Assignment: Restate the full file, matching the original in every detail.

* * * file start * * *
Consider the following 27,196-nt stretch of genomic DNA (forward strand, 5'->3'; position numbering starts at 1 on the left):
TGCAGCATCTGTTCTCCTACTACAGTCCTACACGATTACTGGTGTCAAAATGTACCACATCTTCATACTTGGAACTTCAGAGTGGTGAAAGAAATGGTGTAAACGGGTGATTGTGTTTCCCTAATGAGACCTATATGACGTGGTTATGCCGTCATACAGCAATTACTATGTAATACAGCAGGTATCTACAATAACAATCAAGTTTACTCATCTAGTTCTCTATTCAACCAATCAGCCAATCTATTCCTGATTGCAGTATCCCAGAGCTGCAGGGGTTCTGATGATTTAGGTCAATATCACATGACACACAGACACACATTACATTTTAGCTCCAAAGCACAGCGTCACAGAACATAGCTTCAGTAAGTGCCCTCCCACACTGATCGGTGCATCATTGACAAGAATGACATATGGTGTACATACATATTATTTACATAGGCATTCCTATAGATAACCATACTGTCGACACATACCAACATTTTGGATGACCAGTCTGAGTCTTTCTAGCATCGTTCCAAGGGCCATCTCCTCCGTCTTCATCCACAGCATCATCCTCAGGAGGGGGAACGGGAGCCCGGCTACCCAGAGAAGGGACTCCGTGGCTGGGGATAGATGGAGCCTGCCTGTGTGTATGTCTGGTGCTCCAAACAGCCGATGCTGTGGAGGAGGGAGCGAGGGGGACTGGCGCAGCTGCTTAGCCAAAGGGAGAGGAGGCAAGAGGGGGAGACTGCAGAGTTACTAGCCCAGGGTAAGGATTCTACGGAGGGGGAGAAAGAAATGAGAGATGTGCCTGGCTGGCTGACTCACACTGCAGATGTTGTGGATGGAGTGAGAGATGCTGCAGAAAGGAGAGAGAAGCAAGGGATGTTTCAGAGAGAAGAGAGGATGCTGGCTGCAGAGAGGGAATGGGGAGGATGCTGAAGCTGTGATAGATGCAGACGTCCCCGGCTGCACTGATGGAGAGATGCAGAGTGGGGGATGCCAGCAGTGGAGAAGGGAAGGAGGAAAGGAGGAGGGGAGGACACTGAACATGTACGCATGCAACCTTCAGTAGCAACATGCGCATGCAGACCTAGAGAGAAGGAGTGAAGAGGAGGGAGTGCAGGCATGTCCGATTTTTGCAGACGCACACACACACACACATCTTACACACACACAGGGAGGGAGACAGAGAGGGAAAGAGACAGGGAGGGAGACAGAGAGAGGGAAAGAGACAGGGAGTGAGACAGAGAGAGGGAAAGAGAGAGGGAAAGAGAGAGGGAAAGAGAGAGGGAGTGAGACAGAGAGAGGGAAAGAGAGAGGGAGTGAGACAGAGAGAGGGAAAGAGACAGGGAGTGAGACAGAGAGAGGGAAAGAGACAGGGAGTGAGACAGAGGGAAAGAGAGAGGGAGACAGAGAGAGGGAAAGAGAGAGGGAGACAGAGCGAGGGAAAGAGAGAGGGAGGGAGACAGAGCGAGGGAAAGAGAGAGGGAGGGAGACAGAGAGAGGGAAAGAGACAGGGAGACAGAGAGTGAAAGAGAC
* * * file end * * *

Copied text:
Consider the following 27,196-nt stretch of genomic DNA (forward strand, 5'->3'; position numbering starts at 1 on the left):
TGCAGCATCTGTTCTCCTACTACAGTCCTACACGATTACTGGTGTCAAAATGTACCACATCTTCATACTTGGAACTTCAGAGTGGTGAAAGAAATGGTGTAAACGGGTGATTGTGTTTCCCTAATGAGACCTATATGACGTGGTTATGCCGTCATACAGCAATTACTATGTAATACAGCAGGTATCTACAATAACAATCAAGTTTACTCATCTAGTTCTCTATTCAACCAATCAGCCAATCTATTCCTGATTGCAGTATCCCAGAGCTGCAGGGGTTCTGATGATTTAGGTCAATATCACATGACACACAGACACACATTACATTTTAGCTCCAAAGCACAGCGTCACAGAACATAGCTTCAGTAAGTGCCCTCCCACACTGATCGGTGCATCATTGACAAGAATGACATATGGTGTACATACATATTATTTACATAGGCATTCCTATAGATAACCATACTGTCGACACATACCAACATTTTGGATGACCAGTCTGAGTCTTTCTAGCATCGTTCCAAGGGCCATCTCCTCCGTCTTCATCCACAGCATCATCCTCAGGAGGGGGAACGGGAGCCCGGCTACCCAGAGAAGGGACTCCGTGGCTGGGGATAGATGGAGCCTGCCTGTGTGTATGTCTGGTGCTCCAAACAGCCGATGCTGTGGAGGAGGGAGCGAGGGGGACTGGCGCAGCTGCTTAGCCAAAGGGAGAGGAGGCAAGAGGGGGAGACTGCAGAGTTACTAGCCCAGGGTAAGGATTCTACGGAGGGGGAGAAAGAAATGAGAGATGTGCCTGGCTGGCTGACTCACACTGCAGATGTTGTGGATGGAGTGAGAGATGCTGCAGAAAGGAGAGAGAAGCAAGGGATGTTTCAGAGAGAAGAGAGGATGCTGGCTGCAGAGAGGGAATGGGGAGGATGCTGAAGCTGTGATAGATGCAGACGTCCCCGGCTGCACTGATGGAGAGATGCAGAGTGGGGGATGCCAGCAGTGGAGAAGGGAAGGAGGAAAGGAGGAGGGGAGGACACTGAACATGTACGCATGCAACCTTCAGTAGCAACATGCGCATGCAGACCTAGAGAGAAGGAGTGAAGAGGAGGGAGTGCAGGCATGTCCGATTTTTGCAGACGCACACACACACACACATCTTACACACACACAGGGAGGGAGACAGAGAGGGAAAGAGACAGGGAGGGAGACAGAGAGAGGGAAAGAGACAGGGAGTGAGACAGAGAGAGGGAAAGAGAGAGGGAAAGAGAGAGGGAAAGAGAGAGGGAGTGAGACAGAGAGAGGGAAAGAGAGAGGGAGTGAGACAGAGAGAGGGAAAGAGACAGGGAGTGAGACAGAGAGAGGGAAAGAGACAGGGAGTGAGACAGAGGGAAAGAGAGAGGGAGACAGAGAGAGGGAAAGAGAGAGGGAGACAGAGCGAGGGAAAGAGAGAGGGAGGGAGACAGAGCGAGGGAAAGAGAGAGGGAGGGAGACAGAGAGAGGGAAAGAGACAGGGAGACAGAGAGTGAAAGAGAC